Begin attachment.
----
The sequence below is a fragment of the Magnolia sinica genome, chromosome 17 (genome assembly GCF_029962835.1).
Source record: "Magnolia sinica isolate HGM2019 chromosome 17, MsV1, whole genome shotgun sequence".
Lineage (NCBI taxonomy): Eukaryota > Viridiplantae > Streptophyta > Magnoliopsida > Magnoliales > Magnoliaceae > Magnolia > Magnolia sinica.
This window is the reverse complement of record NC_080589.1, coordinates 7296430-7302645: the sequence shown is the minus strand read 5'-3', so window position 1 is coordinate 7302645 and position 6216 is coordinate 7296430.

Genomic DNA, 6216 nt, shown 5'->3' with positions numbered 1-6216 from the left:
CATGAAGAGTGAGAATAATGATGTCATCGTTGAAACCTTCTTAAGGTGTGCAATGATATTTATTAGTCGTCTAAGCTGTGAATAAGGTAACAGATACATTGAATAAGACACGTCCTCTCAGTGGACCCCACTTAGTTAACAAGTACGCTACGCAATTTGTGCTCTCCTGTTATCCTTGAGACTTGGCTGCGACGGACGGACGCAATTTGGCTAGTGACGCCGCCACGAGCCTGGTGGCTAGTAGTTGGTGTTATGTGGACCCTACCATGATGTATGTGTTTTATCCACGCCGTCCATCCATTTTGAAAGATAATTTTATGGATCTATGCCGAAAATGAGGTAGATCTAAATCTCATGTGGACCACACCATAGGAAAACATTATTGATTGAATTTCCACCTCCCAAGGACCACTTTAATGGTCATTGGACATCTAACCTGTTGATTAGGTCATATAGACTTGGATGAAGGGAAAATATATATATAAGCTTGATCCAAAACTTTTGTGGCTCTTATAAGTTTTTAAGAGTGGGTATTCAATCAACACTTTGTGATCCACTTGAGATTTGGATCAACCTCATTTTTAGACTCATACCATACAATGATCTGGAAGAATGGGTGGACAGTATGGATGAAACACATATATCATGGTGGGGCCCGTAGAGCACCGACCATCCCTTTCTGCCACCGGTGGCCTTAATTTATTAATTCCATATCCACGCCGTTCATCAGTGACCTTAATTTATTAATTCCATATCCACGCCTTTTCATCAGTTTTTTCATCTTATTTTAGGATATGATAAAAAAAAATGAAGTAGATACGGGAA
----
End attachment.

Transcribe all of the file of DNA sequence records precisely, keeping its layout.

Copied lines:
The sequence below is a fragment of the Magnolia sinica genome, chromosome 17 (genome assembly GCF_029962835.1).
Source record: "Magnolia sinica isolate HGM2019 chromosome 17, MsV1, whole genome shotgun sequence".
Lineage (NCBI taxonomy): Eukaryota > Viridiplantae > Streptophyta > Magnoliopsida > Magnoliales > Magnoliaceae > Magnolia > Magnolia sinica.
This window is the reverse complement of record NC_080589.1, coordinates 7296430-7302645: the sequence shown is the minus strand read 5'-3', so window position 1 is coordinate 7302645 and position 6216 is coordinate 7296430.

Genomic DNA, 6216 nt, shown 5'->3' with positions numbered 1-6216 from the left:
CATGAAGAGTGAGAATAATGATGTCATCGTTGAAACCTTCTTAAGGTGTGCAATGATATTTATTAGTCGTCTAAGCTGTGAATAAGGTAACAGATACATTGAATAAGACACGTCCTCTCAGTGGACCCCACTTAGTTAACAAGTACGCTACGCAATTTGTGCTCTCCTGTTATCCTTGAGACTTGGCTGCGACGGACGGACGCAATTTGGCTAGTGACGCCGCCACGAGCCTGGTGGCTAGTAGTTGGTGTTATGTGGACCCTACCATGATGTATGTGTTTTATCCACGCCGTCCATCCATTTTGAAAGATAATTTTATGGATCTATGCCGAAAATGAGGTAGATCTAAATCTCATGTGGACCACACCATAGGAAAACATTATTGATTGAATTTCCACCTCCCAAGGACCACTTTAATGGTCATTGGACATCTAACCTGTTGATTAGGTCATATAGACTTGGATGAAGGGAAAATATATATATAAGCTTGATCCAAAACTTTTGTGGCTCTTATAAGTTTTTAAGAGTGGGTATTCAATCAACACTTTGTGATCCACTTGAGATTTGGATCAACCTCATTTTTAGACTCATACCATACAATGATCTGGAAGAATGGGTGGACAGTATGGATGAAACACATATATCATGGTGGGGCCCGTAGAGCACCGACCATCCCTTTCTGCCACCGGTGGCCTTAATTTATTAATTCCATATCCACGCCGTTCATCAGTGACCTTAATTTATTAATTCCATATCCACGCCTTTTCATCAGTTTTTTCATCTTATTTTAGGATATGATAAAAAAAAATGAAGTAGATACGGGAA